Las Vegas Sun

November 14, 2018

Currently: 67° — Complete forecast


ESPN to devote record amount of time to Main Event

Network says event is loaded with compelling story lines


Associated Press

The final nine players who will go on to the final table wait with their chips following the World Series of Poker at the Rio Hotel and Casino in Las Vegas on Wednesday, July 15, 2009.

Showing Their Cards

With the final table set, ESPN's Norman Chad and Lon McEachern weigh in on life behind the scenes of the World Series of Poker.

2009 WSOP Final Table

Players who made the final table of the World Series of Poker pose for a photograph at the Rio Hotel and Casino in Las Vegas on Wednesday, July 15, 2009. They are from left, James Akenhead, Jeff Shulman, Phil Ivey, Antoine Saout, Darvin Moon, Joseph Cada, Steven Begleiter, Kevin Schaffel and Eric Buchman. Launch slideshow »

Final Table Chip Count

  • Darvin Moon — 58,930,000
  • Eric Buchman — 34,800,000
  • Steven Begleiter — 29,885,000
  • Jeff Shulman — 19,580,000
  • Joe Cada — 13,215,000
  • Kevin Schaffel — 12,390,000
  • Phil Ivey — 9,765,000
  • Antoine Saout - 9,500,000
  • James Akenhead — 6,800,000

For 50 days this summer Las Vegas enjoyed a front row seat to the largest and most prestigious poker event in the world.

Now, just one week from today, ESPN will share that poker jewel with an international audience as it begins a number of weekly broadcasts of the World Series of Poker.

ESPN plans to air 24 hours of the No Limit Texas Hold 'em Main Event coverage plus two more hours for the live final table in November at the Rio every Tuesday night starting July 28.

In addition to the Main Event, ESPN is also airing special broadcasts of the $40,000 No Limit Hold 'em tournament, the WSOP Champions Invitational and the Ante Up for Africa Celebrity-Charity Event.

"This is the most excited I've ever been for a season of the World Series of Poker," said ESPN coordinating producer Jamie Horowitz during a teleconference Tuesday. "Not just because we get to kick it off with new events that we've never televised before … but what is most fun is the Main Event and we are doing a record number of hours this year."

Last year, ESPN aired 18 hours of the Main Event, which at the time was still an enormous amount of television coverage.

When Chris Moneymaker won the first ESPN-televised Main Event in 2003, the network only showed six hours of the tournament.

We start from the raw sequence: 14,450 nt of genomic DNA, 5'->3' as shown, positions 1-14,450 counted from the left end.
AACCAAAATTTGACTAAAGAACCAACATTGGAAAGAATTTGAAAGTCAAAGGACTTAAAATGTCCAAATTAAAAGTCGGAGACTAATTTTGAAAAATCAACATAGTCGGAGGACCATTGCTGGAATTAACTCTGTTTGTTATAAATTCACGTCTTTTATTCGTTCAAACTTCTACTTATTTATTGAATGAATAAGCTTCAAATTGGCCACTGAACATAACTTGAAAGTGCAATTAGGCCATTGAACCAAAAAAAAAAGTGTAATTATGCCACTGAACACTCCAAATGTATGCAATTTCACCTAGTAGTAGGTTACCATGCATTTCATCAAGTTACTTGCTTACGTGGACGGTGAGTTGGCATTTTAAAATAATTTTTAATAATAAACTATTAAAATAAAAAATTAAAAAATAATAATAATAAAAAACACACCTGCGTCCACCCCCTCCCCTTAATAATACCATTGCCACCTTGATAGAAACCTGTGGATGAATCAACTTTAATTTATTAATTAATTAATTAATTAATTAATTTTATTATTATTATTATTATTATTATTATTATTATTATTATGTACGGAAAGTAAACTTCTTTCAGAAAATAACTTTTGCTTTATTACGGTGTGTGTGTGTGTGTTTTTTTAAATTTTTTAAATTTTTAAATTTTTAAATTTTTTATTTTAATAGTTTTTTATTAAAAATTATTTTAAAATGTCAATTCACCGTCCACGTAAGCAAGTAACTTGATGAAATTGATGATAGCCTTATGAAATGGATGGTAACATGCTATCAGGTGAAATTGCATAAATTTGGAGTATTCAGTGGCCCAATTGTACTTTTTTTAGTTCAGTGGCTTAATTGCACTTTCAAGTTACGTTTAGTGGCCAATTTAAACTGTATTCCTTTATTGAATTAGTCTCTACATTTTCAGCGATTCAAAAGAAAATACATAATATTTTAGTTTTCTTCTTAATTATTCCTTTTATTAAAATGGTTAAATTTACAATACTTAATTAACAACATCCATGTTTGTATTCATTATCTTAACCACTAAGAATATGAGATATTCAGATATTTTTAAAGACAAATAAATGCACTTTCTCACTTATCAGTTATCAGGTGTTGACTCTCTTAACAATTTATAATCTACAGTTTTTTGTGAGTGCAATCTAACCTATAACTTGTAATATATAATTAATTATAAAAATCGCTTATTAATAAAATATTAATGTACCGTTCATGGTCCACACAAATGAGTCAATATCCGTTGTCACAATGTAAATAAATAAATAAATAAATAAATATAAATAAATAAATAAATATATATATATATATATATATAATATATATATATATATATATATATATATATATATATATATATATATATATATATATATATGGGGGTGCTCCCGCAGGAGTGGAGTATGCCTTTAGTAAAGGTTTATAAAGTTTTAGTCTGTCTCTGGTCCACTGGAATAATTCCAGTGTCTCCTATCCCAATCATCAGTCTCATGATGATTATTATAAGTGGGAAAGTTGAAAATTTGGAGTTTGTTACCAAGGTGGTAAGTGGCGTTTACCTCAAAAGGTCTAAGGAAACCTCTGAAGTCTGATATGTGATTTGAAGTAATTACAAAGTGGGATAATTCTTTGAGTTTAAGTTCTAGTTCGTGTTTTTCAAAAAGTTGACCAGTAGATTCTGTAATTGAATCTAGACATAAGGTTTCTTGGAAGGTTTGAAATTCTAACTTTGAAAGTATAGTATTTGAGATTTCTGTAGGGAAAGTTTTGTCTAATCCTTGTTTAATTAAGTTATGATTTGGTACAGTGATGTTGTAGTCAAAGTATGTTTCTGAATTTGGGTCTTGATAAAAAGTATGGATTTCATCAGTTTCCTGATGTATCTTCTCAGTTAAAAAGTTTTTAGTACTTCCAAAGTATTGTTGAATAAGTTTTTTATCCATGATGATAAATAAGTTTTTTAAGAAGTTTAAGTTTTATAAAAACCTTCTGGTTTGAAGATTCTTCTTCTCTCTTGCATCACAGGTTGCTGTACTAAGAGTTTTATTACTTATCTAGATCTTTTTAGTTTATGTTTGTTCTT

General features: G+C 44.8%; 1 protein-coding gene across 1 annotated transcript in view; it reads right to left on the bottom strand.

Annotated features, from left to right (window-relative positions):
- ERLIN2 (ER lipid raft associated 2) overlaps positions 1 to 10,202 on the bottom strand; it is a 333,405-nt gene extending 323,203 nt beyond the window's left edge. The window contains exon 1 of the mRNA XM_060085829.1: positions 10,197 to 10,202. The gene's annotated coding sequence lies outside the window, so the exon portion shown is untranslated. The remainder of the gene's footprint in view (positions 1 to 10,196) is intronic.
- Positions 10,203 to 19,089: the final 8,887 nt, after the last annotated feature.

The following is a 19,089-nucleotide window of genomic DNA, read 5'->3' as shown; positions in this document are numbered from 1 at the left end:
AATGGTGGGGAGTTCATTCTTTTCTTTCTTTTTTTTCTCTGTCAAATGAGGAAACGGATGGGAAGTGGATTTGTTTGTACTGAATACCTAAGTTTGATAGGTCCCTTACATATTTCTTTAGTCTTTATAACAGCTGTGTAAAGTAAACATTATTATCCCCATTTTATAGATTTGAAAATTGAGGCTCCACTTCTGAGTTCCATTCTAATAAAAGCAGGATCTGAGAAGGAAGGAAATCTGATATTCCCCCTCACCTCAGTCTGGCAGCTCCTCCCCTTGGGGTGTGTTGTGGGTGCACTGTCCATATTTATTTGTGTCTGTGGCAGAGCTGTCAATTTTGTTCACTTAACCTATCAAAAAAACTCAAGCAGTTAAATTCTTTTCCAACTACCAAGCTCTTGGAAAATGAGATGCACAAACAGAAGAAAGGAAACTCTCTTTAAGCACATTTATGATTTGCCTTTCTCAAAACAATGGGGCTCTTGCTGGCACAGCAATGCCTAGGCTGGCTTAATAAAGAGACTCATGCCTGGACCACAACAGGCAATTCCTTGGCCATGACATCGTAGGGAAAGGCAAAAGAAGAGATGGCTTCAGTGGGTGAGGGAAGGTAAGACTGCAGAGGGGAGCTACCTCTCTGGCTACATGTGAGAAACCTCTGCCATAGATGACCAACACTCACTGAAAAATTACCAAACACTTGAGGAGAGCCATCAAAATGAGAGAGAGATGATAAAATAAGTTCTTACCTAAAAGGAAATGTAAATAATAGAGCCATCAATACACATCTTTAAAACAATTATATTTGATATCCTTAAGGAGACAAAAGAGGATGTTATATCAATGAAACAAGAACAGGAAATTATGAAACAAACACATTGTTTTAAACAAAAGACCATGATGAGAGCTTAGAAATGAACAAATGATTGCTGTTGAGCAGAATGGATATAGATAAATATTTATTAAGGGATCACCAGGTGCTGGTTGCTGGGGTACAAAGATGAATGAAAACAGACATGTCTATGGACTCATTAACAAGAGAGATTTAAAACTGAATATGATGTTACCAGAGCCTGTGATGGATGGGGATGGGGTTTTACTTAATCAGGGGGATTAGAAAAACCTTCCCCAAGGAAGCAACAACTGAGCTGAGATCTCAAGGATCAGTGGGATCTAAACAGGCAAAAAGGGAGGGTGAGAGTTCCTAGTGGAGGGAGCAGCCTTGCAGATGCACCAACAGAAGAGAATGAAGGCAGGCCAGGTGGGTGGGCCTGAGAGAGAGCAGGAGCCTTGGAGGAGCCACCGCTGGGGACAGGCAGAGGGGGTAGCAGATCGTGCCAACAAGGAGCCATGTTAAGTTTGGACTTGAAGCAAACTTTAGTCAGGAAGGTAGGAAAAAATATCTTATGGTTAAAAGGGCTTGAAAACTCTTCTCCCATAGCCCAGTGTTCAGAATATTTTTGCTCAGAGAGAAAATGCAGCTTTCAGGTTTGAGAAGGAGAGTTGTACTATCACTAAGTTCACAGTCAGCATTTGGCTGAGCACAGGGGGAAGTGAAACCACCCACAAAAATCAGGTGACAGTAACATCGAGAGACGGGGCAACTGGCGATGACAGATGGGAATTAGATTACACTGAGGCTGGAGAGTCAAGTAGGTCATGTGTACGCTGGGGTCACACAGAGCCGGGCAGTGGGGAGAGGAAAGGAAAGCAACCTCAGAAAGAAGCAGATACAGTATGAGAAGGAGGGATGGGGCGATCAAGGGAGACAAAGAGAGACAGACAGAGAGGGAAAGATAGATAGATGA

"The most common comment we hear from fans is that they want to watch more of the Main Event," Horowitz said.

After deciding to allocate a record amount of airtime to the Main Event this year, ESPN flopped a royal flush of a final table ripe with compelling story lines.

The chip leader, Darvin Moon, is a logger from Maryland representing the true rags-to-riches angle. If he holds on to his chip lead, he will walk away with more than $8.5 million.

Yet Moon will share the same table as legendary poker pro Phil Ivey, who has won seven WSOP gold bracelets in his career.

"Each final table is like a snowflake," ESPN poker broadcaster Norman Chad said. "They're all different and I love them all. This one is terrific for me because if you have the greatest player in the world and you have a logger whose whole business is lumber at the same table, that's as good as it gets. Phil Ivey and Darvin Moon are the main event in a nutshell."

Beyond those two, though, there are many other compelling personalities at the feature table.

In last place is James Akenhead, a 28-year-old rising star in the poker world from England, who will sit next to established poker pro Eric Buchman, French amateur Antoine Saout and the oldest player at the final table, Kevin Schaffel.

Investment banker Steven Begleiter, might draw the ire of some fans as he was a senior executive at Bear Stearns before the financial giant's collapse.

But Jeff Shulman might play the villain role at least in the eyes of Harrah's. Shulman is the editor of Cardplayer Magazine and has stated that he will throw away the gold bracelet if it he wins it, because he loathes Harrah's for partnering with Cardplayer's competitor Bluff Magazine.

"The key to good poker television is good storytelling," Horowitz said.

Joseph Cada, a 21-year-old from Shelby Township, Mich., is the youth ambassador at the final table.

Cada, who dropped out of college to play poker professionally, is currently in fifth place. If he can pull of the miracle and win, he would become the youngest Main Event champion in history, surpassing Peter Eastgate's victory at 22.

"The youth are really disrupting things in the poker world," ESPN poker broadcaster Lon McEachern said. "…We've seen it coming for a number of years, the style is more aggressive and more bold. Joe, I'm sure, is a young player who's willing to take those risks… It's the young guys who are really driving poker right now."

Although the Main Event final table is sure to fuel poker's rise in the broadcast ratings, some poker enthusiasts are upset that ESPN decided to pull the plug on televising the $50,000 HORSE event.

ESPN defended its decision Tuesday, citing a lack of fan support for the event.

"We've enjoyed televising HORSE in the past and it's very possible we will do so again in the future," Horowitz said. "This year we decided to test out a different type of schedule. We won't pass judgment until after the November final table."

Steve Silver can be reached at 948-7822 or [email protected].

Join the Discussion:

Check this out for a full explanation of our conversion to the LiveFyre commenting system and instructions on how to sign up for an account.

Full comments policy